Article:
Contract is a monadic function (≤R) whose right argument is a Real array. It may be used to create a Ball Arithmetic number from the one- or two-elements of its Real number Midpoint and (optional) Real number Radius. The Axis Operator may specify any length 1 or 2 coordinate along which the conversion takes place. It converts the first element along the specified dimension to the Midpoint of the result and (if present) the second element to its Radius. If the second element is not present (i.e., length 1 coordinate), the Radius used is calculated from the precision of the Midpoint.

      ≤23
23
      ≤1.2
1.2±1.1E¯16
      ≤1.3 1E¯20
1.3±1E¯20
      ≤1r2 1E¯20
0.5±1E¯20
      ≤○1
3.141592653589793±1.1E¯16 
      ≤(○1) 1E¯20
3.141592653589793±1E¯20 

The domain of this function is limited to Real numbers. Hypercomplex numbers signal a DOMAIN ERROR.

Distract

Distract is a monadic function (≥R) whose right argument is a Real array. It may be used to separate out a Ball Arithmetic's Midpoint and Radius into two distinct values. The Axis Operator may specify the place where the new length 2 coordinate is to be inserted. The pair of values along this new coordinate are the Midpoint and Radius of the corresponding number from the right argument. If the number can be represented exactly, the Radius is zero.

      ⎕PP←10
      ≥1.2
1.2 1.1102230246251565E¯16
      ≥1.2x
6r5 0
      ≥1.2v
1.2 1.110223024625157E¯16
      ≥1.2±
1.2 2.220446049250313E¯16
      ≥1.5
1.5 0
      ≥1.5x
3r2 0
      ≥1.5v
1.5 1.110223024625157E¯16
      ≥1.5±
1.5 0
      a←(○1±)×⍳4
      a,'|',≥a
 3.141592654±4.4E¯16 |  3.141592654 4.440892148E¯16
 6.283185307±8.9E¯16 |  6.283185307 8.881784296E¯16
 9.424777961±1.3E¯15 |  9.424777961 1.332267643E¯15
12.56637061±1.8E¯15  | 12.56637061  1.776356859E¯15

These numbers can be represented exactly:

      ≥⍳4±
1 0
2 0
3 0
4 0
      ≥[2]⍳4±
1 0
2 0
3 0
4 0
      ≥[1]⍳4±
1 2 3 4
0 0 0 0

The domain of this function is limited to Real numbers. Hypercomplex numbers signal a DOMAIN ERROR. To see the Midpoint-Radius of a Hypercomplex number, first Dilate it so as to separate out the coefficients and then apply Distract to extract the Midpoint-Radius as in ≥>R.

For example,

      x←2±0i0±1
      ≥ x
DOMAIN ERROR
      ≥ x
      ∧
      ≥> x
2 0
0 1
      <≤≥> x
2±0i0±1

Identities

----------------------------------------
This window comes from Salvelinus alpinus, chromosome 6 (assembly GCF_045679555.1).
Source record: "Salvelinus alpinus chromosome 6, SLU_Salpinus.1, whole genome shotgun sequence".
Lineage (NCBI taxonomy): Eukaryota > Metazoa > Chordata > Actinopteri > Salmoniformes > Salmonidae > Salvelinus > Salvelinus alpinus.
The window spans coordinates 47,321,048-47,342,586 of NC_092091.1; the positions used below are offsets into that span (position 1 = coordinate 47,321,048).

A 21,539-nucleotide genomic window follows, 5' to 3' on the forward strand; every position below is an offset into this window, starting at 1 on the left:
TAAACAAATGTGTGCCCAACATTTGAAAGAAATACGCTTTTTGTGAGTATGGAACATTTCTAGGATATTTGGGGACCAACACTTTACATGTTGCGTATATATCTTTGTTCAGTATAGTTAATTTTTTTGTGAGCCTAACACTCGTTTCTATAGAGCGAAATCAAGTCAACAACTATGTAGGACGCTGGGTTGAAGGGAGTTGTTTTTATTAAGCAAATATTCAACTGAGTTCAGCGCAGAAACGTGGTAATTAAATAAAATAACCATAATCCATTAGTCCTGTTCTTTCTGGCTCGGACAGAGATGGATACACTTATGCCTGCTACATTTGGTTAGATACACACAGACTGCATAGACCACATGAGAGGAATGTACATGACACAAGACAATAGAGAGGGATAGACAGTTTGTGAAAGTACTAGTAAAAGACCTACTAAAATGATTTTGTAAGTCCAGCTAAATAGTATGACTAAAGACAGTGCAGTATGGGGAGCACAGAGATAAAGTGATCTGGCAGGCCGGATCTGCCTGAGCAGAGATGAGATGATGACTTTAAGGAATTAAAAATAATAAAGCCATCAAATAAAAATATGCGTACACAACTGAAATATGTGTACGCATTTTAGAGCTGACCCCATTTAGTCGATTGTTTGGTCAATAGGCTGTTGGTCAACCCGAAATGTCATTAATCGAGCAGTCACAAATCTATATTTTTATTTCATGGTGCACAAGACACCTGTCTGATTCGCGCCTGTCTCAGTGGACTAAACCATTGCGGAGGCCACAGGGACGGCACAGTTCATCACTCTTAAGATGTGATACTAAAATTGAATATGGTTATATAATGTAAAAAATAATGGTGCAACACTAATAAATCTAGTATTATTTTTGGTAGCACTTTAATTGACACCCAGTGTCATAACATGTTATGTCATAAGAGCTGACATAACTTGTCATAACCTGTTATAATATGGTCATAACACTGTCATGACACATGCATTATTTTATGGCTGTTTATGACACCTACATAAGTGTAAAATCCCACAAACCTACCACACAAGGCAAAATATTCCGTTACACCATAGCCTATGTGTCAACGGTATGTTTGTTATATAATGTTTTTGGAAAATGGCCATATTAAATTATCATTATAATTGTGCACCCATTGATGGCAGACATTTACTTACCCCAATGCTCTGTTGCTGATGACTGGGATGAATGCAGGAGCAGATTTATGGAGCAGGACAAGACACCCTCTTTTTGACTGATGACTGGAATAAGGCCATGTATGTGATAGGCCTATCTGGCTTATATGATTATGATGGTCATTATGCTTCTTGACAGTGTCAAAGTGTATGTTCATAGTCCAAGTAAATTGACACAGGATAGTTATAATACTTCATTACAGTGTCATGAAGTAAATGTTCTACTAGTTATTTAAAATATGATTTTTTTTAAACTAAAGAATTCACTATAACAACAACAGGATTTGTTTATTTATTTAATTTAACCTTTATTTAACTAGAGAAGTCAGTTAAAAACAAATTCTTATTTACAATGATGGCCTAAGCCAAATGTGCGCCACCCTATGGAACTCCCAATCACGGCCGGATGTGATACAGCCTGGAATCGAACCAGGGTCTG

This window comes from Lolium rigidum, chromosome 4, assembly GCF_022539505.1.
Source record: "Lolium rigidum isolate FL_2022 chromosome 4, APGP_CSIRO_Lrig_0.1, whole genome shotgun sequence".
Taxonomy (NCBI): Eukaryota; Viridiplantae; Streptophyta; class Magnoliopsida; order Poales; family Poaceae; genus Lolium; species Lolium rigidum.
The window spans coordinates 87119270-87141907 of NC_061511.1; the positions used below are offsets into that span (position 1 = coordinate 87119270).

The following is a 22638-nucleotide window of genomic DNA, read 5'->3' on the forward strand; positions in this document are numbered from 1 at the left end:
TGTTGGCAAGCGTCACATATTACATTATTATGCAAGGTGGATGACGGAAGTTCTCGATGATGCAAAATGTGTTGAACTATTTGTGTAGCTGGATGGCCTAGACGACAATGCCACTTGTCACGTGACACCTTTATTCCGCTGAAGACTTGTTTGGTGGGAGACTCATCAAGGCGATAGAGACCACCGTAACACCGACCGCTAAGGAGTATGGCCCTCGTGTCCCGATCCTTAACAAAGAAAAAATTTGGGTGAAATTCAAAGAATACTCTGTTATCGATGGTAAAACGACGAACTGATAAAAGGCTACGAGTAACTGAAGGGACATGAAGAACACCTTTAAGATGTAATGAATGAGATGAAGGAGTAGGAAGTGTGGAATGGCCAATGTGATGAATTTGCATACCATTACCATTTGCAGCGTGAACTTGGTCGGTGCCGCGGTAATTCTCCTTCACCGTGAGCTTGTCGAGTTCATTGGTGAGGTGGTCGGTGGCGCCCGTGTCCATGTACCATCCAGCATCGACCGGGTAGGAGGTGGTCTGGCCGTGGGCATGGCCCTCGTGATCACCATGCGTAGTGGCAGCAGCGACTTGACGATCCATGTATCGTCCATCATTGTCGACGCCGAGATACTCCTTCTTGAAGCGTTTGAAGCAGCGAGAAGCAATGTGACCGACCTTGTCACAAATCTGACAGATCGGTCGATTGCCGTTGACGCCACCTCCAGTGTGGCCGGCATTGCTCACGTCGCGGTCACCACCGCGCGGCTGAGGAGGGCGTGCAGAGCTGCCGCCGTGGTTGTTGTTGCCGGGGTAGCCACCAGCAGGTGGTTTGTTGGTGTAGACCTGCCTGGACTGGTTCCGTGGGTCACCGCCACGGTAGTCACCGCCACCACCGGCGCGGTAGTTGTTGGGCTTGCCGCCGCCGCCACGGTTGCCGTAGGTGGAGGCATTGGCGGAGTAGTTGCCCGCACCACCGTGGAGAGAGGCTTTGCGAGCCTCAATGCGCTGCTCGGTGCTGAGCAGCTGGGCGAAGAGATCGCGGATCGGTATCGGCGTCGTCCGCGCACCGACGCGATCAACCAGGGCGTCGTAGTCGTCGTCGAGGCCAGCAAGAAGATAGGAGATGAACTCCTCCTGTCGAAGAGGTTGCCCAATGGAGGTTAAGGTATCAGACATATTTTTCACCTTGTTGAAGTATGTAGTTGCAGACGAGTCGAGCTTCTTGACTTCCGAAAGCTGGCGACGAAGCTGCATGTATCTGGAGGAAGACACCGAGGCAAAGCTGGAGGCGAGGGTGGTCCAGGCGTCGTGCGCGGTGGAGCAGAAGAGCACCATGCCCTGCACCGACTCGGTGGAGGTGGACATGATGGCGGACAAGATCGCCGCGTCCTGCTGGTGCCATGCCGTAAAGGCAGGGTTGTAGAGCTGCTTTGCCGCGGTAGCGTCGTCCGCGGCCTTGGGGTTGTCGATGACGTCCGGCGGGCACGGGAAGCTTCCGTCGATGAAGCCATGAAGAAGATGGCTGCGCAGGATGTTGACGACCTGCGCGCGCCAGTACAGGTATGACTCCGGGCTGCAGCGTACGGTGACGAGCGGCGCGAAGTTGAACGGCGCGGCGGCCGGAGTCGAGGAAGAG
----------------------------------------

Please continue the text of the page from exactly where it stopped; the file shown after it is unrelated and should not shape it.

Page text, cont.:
The Contract of the Distract of a number both along the same axis, returns the same number.
The Distract of the Contract of a number both along the same length two axis, returns the same number.

Operator To Provide Arbitrary Precision Specific Derived Functions

The DoubleTilde monadic operator (, Alt-'Q' or Alt-shift-'q') takes a primitive function as its left operand and produces an arbitrary-precision-specific derived function.

This operator should be considered preliminary.

Conversion Between Balls and Intervals

At the moment, the monadic derived function is defined for two primitive functions.

Because Ball Arithmetic has a close relationship with Interval Arithmetic, it may be desirable to convert between the two forms: Endpoint to Midpoint-Radius and its inverse. The resulting derived function is not scalar.

For example,

      x←0±∞ 1±2
      ≥≈x
¯∞ ∞
¯1 3
      ≥[1]≈x
¯∞ ¯1
 ∞  3
      ≥[2]≈x
¯∞ ∞
¯1 3
      ≤≈≥≈x
0±∞ 1±2
      ≤≈≥[2]≈x
0±∞ 1±2
      ≤[2]≈≥≈x
0±∞ 1±2
      ≤[2]≈≥[2]≈x
0±∞ 1±2 
      ≤[1]≈≥[1]≈x
0±∞ 1±2 

The domain of these functions is limited to Real numbers. Hypercomplex numbers signal a DOMAIN ERROR. To see the Endpoints of a Hypercomplex number, first Dilate it so as to separate out the coefficients and then apply ≥≈ to extract the Endpoints as in ≥≈>R.

For example,

      ≥≈ 2±0i0±1
DOMAIN ERROR
      ≥≈ 2±0i0±1
      ∧
      ≥≈>2±0i0±1
 2 2
¯1 1
      <≤≈≥≈>2±0i0±1
2±0i0±1

Union and Intersection of Balls

The left operand of the DoubleTilde operator is defined for the Union and Intersection functions (∪∩) as follows:

Because Ball arithmetic numbers represent a range of floating point numbers, at times it is desirable to produce their Union or Intersection.

For example,

      x←0.5±0.5      ⍝ The interval [0,1]
      x∪≈x+2         ⍝ The interval [0,1] ∪ [2,3] ←→ [0,3]
1.5±1.5
      x∪≈x+1         ⍝ The interval [0,1] ∪ [1,2] ←→ [0,2]
1±1 
      x∩≈x+1         ⍝ The interval [0,1] ∩ [1,2] ←→ [1,1]